Kayla Wheeler and Breanna Sprenger – Two Champions Making the Most of Their Gifts

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Kayla Wheeler, a teenager from Lynnwood, Washington, was born with with no legs and only one arm. Yet, that has not stopped her from becoming a very, very full person!

She is a record setting swimmer, plays piano, is an A student and a very happy person. At 16 years old, she is only just getting started.

Kayla has competed and won medals at several international swimming events. She is a world record holder in her class which is for those who are most disabled. “I am basically the most disabled you can be and still swim,” she told ABC News recently.

She started swimming at 8 months old, after her doctor suggested that her family try hydrotherapy to help her learn how to balance herself and sit upright.

Now, she is an incredible role model for both disabled and able bodied children. Here are a few videos that tell Kayla’s amazing story.

Kayla has also inspired Breanna Sprenger, an 11-year-old from Avon, Ohio, born with the same disabilities, to compete in swimming. They met through the International Child Amputee Network.  Check out Breanna and her inspirational story:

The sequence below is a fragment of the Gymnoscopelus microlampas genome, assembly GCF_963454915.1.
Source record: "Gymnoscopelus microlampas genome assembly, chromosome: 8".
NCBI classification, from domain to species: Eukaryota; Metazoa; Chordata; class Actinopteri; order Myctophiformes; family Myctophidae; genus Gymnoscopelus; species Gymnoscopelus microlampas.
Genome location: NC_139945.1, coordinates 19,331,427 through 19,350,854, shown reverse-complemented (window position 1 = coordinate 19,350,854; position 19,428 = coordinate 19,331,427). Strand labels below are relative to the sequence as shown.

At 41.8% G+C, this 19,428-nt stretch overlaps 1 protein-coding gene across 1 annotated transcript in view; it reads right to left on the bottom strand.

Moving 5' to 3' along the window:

Additional Resources:

Topics for Discussion:

  • How would you describe Kayla’s and Breanna’s attitude and what effect has it had on their lives?
  • What is one thing you want to try to do now that you have seen what Kayla and Breanna can do?

Take Action:

  • Think about a big goal that you have.  It could be for school, for family, or any other important area of your life.  Write it down, using this goal worksheet or create your own worksheet.  Keep track of your progress, stick with it and reward yourself when you have completed it.  Keep doing this and you will be surprised at how much you can achieve.
  • Consider holding a fundraiser to help Breanna Springer achieve her dreams or to support the International Child Amputee Network 

Teacher Features:

  • Here is a link to a Critical Reading Skills worksheet that you can use for elementary school students.
  • Here is a link to a Critical Reading Skills worksheet that you can use for middle school students.

 

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